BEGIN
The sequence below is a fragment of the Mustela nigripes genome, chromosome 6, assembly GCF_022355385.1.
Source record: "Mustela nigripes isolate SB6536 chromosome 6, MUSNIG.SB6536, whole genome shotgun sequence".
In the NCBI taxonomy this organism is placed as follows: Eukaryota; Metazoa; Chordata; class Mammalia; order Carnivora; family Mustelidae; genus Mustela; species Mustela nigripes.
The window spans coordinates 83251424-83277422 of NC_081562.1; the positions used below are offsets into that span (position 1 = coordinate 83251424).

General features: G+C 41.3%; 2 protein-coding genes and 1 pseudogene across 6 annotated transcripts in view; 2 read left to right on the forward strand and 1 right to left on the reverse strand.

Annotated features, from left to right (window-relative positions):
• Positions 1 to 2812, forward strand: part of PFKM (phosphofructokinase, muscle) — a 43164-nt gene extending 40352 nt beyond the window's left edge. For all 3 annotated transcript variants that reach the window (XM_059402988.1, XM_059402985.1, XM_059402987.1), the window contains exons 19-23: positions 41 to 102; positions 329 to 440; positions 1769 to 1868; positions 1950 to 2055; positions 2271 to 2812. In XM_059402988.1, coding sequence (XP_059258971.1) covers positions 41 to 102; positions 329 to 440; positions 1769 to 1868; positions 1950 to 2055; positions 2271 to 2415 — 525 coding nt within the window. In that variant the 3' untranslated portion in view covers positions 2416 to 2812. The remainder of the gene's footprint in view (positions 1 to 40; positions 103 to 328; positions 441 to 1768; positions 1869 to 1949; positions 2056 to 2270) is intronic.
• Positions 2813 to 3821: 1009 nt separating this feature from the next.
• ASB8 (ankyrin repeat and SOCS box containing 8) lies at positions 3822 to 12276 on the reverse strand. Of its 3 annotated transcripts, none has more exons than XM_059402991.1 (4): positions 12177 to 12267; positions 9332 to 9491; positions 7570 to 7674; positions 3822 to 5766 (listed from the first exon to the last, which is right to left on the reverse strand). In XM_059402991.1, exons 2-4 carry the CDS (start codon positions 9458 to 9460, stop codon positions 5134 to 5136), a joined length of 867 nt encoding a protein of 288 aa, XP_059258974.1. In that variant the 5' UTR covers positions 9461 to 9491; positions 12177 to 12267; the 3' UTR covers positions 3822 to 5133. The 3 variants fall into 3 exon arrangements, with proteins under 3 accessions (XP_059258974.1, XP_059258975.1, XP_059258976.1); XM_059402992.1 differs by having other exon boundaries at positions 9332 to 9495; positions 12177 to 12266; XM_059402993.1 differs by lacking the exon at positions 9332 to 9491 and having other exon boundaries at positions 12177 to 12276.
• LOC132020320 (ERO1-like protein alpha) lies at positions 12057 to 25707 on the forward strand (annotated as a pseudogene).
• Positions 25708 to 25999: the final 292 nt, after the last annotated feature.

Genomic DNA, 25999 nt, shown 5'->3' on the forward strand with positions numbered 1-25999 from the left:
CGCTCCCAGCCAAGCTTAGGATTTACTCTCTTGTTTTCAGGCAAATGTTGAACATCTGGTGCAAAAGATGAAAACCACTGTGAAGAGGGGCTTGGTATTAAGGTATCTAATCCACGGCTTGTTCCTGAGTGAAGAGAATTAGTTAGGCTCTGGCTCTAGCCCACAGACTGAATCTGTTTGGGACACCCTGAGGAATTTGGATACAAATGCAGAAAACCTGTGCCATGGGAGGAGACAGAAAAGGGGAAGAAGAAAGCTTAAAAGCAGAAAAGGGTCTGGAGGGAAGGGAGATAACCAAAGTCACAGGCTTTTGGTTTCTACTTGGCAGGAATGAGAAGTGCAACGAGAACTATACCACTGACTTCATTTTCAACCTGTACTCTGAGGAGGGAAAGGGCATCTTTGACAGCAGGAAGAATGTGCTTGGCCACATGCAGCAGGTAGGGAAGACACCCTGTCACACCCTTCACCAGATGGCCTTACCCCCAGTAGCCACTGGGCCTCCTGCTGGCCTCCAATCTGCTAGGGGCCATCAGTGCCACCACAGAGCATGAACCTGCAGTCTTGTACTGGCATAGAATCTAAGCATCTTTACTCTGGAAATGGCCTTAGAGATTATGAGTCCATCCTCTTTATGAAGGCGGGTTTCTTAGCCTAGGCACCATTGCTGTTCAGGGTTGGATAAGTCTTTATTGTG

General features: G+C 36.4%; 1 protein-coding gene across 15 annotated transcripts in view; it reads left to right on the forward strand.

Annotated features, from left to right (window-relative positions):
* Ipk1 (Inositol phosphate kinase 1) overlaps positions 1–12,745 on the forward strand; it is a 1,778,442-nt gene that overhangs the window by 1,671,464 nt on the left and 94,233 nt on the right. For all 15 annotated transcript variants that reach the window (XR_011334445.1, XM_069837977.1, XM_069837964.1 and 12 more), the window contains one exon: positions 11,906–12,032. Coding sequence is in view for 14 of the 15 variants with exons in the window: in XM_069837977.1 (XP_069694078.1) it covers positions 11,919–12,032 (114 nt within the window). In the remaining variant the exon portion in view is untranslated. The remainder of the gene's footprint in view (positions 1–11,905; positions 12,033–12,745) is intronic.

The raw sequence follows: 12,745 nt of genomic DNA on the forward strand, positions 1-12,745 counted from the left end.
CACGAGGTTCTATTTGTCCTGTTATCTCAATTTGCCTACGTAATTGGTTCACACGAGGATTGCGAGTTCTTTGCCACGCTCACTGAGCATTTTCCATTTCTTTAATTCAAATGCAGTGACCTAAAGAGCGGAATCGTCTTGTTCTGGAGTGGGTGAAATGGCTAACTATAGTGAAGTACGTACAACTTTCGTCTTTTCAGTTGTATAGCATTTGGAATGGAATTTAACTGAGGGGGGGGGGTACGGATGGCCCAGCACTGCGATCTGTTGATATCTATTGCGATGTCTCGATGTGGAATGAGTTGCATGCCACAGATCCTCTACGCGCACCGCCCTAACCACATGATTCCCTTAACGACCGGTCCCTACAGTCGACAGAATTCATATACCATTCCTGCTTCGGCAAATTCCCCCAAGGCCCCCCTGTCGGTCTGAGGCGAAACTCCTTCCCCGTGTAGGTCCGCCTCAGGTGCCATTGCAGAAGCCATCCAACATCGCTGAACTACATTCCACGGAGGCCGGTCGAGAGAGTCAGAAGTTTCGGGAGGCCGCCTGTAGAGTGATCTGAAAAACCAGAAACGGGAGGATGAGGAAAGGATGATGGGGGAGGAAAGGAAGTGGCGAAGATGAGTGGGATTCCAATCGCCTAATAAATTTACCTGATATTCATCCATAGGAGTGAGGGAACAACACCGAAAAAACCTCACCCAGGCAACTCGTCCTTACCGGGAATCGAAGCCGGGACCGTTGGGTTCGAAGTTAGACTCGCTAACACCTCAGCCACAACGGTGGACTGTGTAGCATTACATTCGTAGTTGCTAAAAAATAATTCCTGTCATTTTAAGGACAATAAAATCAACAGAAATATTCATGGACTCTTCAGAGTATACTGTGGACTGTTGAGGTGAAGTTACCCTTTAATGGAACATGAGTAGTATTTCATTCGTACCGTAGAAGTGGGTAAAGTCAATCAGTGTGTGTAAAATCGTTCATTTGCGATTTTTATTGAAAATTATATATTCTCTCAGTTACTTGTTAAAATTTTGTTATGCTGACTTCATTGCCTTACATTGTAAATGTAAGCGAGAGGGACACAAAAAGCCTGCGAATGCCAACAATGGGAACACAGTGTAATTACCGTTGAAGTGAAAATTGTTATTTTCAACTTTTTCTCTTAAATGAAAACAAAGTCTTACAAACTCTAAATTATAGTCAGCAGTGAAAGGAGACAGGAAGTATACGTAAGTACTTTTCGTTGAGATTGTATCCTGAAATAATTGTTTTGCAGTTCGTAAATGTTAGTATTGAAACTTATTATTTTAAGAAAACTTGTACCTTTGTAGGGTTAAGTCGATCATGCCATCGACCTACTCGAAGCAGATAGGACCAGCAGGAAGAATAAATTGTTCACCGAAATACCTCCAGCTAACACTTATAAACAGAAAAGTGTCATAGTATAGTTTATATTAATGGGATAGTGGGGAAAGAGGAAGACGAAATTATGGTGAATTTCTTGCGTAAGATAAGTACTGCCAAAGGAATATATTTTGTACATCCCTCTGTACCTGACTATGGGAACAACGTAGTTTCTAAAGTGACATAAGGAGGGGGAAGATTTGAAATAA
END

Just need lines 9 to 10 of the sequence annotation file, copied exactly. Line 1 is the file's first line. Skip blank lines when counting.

• ASB8 (ankyrin repeat and SOCS box containing 8) lies at positions 3822 to 12276 on the reverse strand. Of its 3 annotated transcripts, none has more exons than XM_059402991.1 (4): positions 12177 to 12267; positions 9332 to 9491; positions 7570 to 7674; positions 3822 to 5766 (listed from the first exon to the last, which is right to left on the reverse strand). In XM_059402991.1, exons 2-4 carry the CDS (start codon positions 9458 to 9460, stop codon positions 5134 to 5136), a joined length of 867 nt encoding a protein of 288 aa, XP_059258974.1. In that variant the 5' UTR covers positions 9461 to 9491; positions 12177 to 12267; the 3' UTR covers positions 3822 to 5133. The 3 variants fall into 3 exon arrangements, with proteins under 3 accessions (XP_059258974.1, XP_059258975.1, XP_059258976.1); XM_059402992.1 differs by having other exon boundaries at positions 9332 to 9495; positions 12177 to 12266; XM_059402993.1 differs by lacking the exon at positions 9332 to 9491 and having other exon boundaries at positions 12177 to 12276.
• LOC132020320 (ERO1-like protein alpha) lies at positions 12057 to 25707 on the forward strand (annotated as a pseudogene).